Edom was, well, in love with themselves (themselves? themself? You get the picture)! They only thought of “me,” what they could do, how they could survive, how they could be built up, and how they could ultimately thrive OVER Israel and anyone else (and remember, Edom and Israel were long-ago siblings!). And we must have SOME conversation, or at least make it understood, that back then it was kill or be killed as you either adapted and survived or you and your people were no more. But this isn’t about adapting – this is about Edom’s brutality, backstabbing, and self-serving actions. It’s about recognizing that their heart was corrupt and so all that they touched was going to come out of that too (it’s kind of the opposite of the “Midas touch”). So what does God declare? Battle. He sends out an “envoy” (a message) to all the other nations that they must rise up, gather together, and declare war against Edom. Harsh? Well…no. We get scatterings of just how bad Edom was throughout this short vision but verses 2-9 gives us some details all the while declaring the work of the sovereign Lord.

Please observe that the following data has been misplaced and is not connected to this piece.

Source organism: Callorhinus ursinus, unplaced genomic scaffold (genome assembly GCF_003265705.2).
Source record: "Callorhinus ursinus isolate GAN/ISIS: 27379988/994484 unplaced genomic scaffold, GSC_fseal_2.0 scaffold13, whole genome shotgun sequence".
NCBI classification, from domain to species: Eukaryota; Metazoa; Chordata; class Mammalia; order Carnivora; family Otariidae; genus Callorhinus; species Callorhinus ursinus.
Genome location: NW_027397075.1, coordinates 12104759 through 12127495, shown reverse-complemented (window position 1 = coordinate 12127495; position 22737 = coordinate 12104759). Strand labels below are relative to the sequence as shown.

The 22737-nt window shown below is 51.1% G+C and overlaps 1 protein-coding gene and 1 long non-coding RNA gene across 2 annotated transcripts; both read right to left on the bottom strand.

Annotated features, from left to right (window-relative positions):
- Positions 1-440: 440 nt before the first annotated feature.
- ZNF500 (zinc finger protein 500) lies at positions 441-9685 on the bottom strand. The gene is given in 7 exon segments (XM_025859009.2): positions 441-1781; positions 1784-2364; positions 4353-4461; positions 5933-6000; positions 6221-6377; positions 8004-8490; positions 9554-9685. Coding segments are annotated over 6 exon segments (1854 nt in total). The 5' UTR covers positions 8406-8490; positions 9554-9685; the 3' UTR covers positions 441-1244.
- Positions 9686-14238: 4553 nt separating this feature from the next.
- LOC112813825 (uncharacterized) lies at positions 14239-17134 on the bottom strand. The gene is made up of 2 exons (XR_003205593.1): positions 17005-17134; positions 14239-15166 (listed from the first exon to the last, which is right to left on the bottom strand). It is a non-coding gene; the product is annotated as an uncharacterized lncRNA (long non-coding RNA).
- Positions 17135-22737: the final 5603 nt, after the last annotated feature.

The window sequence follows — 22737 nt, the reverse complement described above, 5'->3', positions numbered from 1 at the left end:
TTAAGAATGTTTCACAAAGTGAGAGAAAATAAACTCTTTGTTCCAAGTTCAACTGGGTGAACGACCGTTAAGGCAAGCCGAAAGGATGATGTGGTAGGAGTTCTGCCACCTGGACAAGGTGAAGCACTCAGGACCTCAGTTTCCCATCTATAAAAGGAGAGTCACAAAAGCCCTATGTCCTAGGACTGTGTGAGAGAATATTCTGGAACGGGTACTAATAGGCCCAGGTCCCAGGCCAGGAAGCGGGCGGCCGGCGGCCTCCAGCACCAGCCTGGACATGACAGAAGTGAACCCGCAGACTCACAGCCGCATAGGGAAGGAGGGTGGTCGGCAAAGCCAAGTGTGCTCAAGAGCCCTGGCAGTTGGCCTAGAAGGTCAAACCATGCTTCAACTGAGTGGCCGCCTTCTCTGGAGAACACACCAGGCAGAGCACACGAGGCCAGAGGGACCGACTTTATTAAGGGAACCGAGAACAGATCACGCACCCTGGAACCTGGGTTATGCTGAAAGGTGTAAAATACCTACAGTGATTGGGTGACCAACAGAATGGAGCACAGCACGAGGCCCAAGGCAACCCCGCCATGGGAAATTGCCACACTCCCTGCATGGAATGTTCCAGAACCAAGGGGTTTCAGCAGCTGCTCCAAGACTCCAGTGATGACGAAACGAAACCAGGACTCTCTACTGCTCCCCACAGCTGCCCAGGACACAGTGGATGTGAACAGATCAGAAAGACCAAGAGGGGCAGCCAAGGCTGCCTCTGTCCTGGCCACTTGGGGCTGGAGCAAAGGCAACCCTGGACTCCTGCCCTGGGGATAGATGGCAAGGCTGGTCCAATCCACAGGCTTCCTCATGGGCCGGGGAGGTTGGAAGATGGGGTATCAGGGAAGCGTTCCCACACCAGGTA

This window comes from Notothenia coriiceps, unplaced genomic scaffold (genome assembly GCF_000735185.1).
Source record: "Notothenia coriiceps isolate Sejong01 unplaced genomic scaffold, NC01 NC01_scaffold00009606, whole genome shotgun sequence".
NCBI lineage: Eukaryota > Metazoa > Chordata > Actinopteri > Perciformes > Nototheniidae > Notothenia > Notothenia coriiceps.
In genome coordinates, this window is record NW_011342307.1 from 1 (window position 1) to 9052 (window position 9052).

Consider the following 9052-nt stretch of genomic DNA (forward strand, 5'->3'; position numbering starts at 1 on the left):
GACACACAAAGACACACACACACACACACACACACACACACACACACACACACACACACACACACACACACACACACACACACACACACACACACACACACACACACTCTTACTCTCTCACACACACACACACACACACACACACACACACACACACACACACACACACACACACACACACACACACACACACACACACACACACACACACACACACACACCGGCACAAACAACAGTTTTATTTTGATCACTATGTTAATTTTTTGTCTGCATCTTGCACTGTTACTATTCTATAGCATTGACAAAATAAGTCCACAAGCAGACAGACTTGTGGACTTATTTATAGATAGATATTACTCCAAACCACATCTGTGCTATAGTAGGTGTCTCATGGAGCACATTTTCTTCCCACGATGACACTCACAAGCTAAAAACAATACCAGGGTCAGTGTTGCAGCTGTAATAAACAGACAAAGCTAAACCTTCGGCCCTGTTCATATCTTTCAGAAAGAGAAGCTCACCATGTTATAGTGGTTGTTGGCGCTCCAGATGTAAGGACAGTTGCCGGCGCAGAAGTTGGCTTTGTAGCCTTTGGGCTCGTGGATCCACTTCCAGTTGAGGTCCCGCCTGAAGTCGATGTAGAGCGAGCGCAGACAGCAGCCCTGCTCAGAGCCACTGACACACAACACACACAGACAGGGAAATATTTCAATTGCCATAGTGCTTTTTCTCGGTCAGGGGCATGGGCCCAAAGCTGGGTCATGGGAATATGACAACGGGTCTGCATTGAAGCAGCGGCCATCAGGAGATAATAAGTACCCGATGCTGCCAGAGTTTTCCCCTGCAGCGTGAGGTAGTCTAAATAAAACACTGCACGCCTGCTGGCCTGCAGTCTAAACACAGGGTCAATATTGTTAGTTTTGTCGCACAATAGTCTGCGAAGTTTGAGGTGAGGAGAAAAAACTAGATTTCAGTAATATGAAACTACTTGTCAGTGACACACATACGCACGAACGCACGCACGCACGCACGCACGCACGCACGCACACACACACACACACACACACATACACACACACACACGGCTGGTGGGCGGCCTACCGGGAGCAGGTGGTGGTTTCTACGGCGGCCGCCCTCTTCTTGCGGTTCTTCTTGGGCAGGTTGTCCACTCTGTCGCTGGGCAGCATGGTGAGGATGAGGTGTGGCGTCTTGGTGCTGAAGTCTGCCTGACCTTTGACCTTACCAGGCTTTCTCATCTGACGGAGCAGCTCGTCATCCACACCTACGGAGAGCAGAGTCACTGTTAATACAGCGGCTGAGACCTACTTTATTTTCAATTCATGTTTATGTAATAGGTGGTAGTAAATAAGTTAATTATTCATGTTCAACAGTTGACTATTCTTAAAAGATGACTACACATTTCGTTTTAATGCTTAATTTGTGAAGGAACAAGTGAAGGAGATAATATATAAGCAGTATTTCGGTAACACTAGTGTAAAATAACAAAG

The Edomites may not have been the biggest nation out there but they were big enough, strong enough, and cunning enough to be positioned in the world with power. With a city positioned upon the rocks it made them impregnable to invading armies. They were able to invade other nations, plummet them and take their loot thus becoming rich with silver and gold and all other booty of wealth. They had a mining community and access to copper ore that in turn would allow them to buy what they needed and have influence upon other nations around them. Thus money, wealth, position, and pride became her focus and her sins. She thought she had friends and allies but, as most people know, when you’re THAT arrogant and mean person those “friends” and “allies” only remain with you while you have power and can help me (and possibly keep you from attacking me). Once your power is lost, your gold is taken, and your status removed you’ll REALLY see who your so-called “friends” are (hint: you don’t actually have any “friends”). So God will make you fall from the sky (vs 3-4); he’ll take all your booty away from you (vs 5-6); you’ll see what “friends” you truly have as they attack YOU just as you have attacked others and you’ll never see it coming (vs 7); and the pride of your men and warriors will be cut down and slaughtered (vs 8-9). So everything we read here (vs 2-9) is God’s movement upon them and giving them the very opposite things they loved, thrived upon, and acted in. You were big and now you will be small, rich and now poor, strong and now weak, alive and now dead.